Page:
I tied a bunch of nylon stockings to my tomatoes and I think Benjamin Franklin would be proud.
No, no, this has *nothing* to do with the time he spent in Paris and everything to do with the time he spent in Philly. On science. Specifically, electrical science, i.e. lightning storms. While I myself won’t go anywhere near actual lightning (see earlier scaredy cat post here), I read something recently about it’s baby brother, static electricity, that inspired me to wield old hosiery in new, hopefully fruitful, ways.
In her handy guide “Carrots Love Tomatoes: Secrets of Companion Planting for Successful Gardening”, Louise Riotte included some veggie gardening lore that goes beyond simple crop rotation. The chapter on soil improvement, for example, contains Riotte’s description of the fertilizing contributions of rain and lightning. “Each time lightning strikes the earth,” she explained, “large amounts of nitrogen are charged into the ground.”
Of course, no one wants to attract real lightning (yikes!) but you can take advantage of ordinary static electricity, she suggested, by tying tomato plants to metal trellises using strips of nylon hosiery. Since our tomato cages (like most) happen to be metal and since I haven’t worn that old pantyhose since Y2K, our soon-to-be fruiting vines were in luck. Have no clue whether the plants will truly benefit but now we have a scientific explanation for why I hate itchy leg coverings so much.
Wait! I’ve got an idea! How about an energy grid charged with the voluntary electrocultural power of free-range cats wearing little pairs of pantyhose?
Just a suggestion.
Franklin Institute (they’ve got Ben’s original lightning rod in their collection!)
Copyright 2014, Lori Fontanes
Cool! I hope it works. I love your idea of electricity-generating-pantyhose-wearing-free-range cats 🙂 I dream of having a food truck that runs on cow poop. The cats could power the lights. Your tomatoes look great!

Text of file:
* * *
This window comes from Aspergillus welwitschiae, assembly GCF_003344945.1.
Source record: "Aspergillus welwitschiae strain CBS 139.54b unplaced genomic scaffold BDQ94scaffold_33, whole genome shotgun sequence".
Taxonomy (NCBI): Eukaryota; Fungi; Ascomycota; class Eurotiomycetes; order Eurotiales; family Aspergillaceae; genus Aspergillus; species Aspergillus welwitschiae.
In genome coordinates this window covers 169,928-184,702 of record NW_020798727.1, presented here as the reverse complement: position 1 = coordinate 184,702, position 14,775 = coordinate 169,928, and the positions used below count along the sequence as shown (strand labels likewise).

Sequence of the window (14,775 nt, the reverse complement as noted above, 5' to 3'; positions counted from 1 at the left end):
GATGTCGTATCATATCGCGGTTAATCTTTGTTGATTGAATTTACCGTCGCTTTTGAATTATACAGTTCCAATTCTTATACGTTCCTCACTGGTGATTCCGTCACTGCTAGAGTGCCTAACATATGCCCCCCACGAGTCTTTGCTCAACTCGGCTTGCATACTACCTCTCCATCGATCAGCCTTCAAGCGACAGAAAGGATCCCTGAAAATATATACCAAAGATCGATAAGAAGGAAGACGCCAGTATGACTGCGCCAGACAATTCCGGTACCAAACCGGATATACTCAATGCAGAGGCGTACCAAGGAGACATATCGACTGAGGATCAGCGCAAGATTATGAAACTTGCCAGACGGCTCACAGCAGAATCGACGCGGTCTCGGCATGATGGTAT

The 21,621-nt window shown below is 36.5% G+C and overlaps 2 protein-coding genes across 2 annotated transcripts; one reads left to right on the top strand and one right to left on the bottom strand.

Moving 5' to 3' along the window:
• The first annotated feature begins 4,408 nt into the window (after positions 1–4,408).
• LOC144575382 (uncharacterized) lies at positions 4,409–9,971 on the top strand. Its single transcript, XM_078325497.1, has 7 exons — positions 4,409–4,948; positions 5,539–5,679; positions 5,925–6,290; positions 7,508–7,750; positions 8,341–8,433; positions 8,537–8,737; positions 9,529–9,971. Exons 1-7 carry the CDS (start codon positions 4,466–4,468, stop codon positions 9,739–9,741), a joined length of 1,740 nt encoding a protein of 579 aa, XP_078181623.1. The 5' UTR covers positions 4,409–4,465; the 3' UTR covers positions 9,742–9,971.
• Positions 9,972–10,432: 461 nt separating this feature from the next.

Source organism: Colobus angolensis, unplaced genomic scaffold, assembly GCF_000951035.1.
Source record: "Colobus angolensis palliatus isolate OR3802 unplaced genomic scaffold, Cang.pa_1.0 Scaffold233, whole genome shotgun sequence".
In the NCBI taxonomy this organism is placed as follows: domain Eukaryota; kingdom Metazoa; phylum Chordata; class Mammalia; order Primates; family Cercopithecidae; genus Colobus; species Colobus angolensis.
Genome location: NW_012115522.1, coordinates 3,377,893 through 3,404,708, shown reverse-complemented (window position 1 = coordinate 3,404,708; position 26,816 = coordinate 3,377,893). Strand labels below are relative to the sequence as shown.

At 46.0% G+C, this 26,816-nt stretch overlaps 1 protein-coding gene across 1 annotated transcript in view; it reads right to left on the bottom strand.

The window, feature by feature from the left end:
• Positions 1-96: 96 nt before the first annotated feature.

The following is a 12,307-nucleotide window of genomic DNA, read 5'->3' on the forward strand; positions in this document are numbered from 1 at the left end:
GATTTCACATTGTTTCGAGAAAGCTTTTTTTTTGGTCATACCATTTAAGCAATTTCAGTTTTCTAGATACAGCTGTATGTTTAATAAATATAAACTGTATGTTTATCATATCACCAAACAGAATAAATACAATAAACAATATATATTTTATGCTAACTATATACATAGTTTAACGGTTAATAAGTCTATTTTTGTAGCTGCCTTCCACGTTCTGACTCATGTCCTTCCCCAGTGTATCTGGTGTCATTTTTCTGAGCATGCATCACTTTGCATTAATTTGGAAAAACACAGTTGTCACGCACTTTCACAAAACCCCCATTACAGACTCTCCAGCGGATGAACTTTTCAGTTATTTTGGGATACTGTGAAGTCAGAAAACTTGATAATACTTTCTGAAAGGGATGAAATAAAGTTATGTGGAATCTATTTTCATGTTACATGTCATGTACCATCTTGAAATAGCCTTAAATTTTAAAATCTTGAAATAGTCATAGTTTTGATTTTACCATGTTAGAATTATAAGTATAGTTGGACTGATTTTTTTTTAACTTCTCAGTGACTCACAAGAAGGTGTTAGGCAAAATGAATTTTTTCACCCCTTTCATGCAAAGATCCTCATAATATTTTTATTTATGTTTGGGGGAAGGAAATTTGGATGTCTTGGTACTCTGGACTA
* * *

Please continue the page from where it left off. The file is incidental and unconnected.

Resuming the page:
Great minds dream alike! 😉 PS, those were last year’s tomatoes but stay tuned for updates with this year’s coming soon!!! 🙂
🙂 I’ll keep an eye out for this year’s crop.
U & the squirrels! 😉
It will be interesting to see if it works. I knew that lightning fixed nitrogen in the soil, but had never heard about static electricity doing the same.
Who knows, right? My tomatoes are doing out-of-control well this year but I think that’s as much a product of weather/luck/appropriate fertilizer as anything else. Not that I’m complaining… 😉
Pantyhose wearing, free range cats. That person will certainly have plenty of scratches, and the cat will still be pantyhose free. 🙂
Right. The trick is to talk the cats into putting on their own pantyhose. Wait. I think I see the problem now…
Yet another use for old nylons…..
It’s like cider vinegar and duct tape!
Yup. And zip-ties. Watch for my upcoming tribute to the lowly cable tie for its many garden uses. Coming soon! 🙂
I used cages this year and the tomato plants are huge!
Nylons, no nylons?
Oh, I used nylons on my roses–but then I killed them with bleach. UGH.
interesting, but I have not seen nylons in my house in years!!! Hate those things, but interesting what you can generate-tee hee…
I know, right? I had to dig out some I had in a shoebox in the linen closet (have no idea why I kept them except I hated to throw out something practically brand new!) And, voila, frugality paid off in…tomatoes!!! 🙂
lol..too funny:-) you always make me laugh!
Yay! It’s working!!! 🙂
I’ve used nylons as tomato hammocks as well too keep they really big monsters from bending the plant too much as they ripen! And now I’m aware of the extra benefit of adding nitrogen to the soil? Score! 🙂
Oooh! Another great idea! Gotta go grab some more old pantyhose now!!!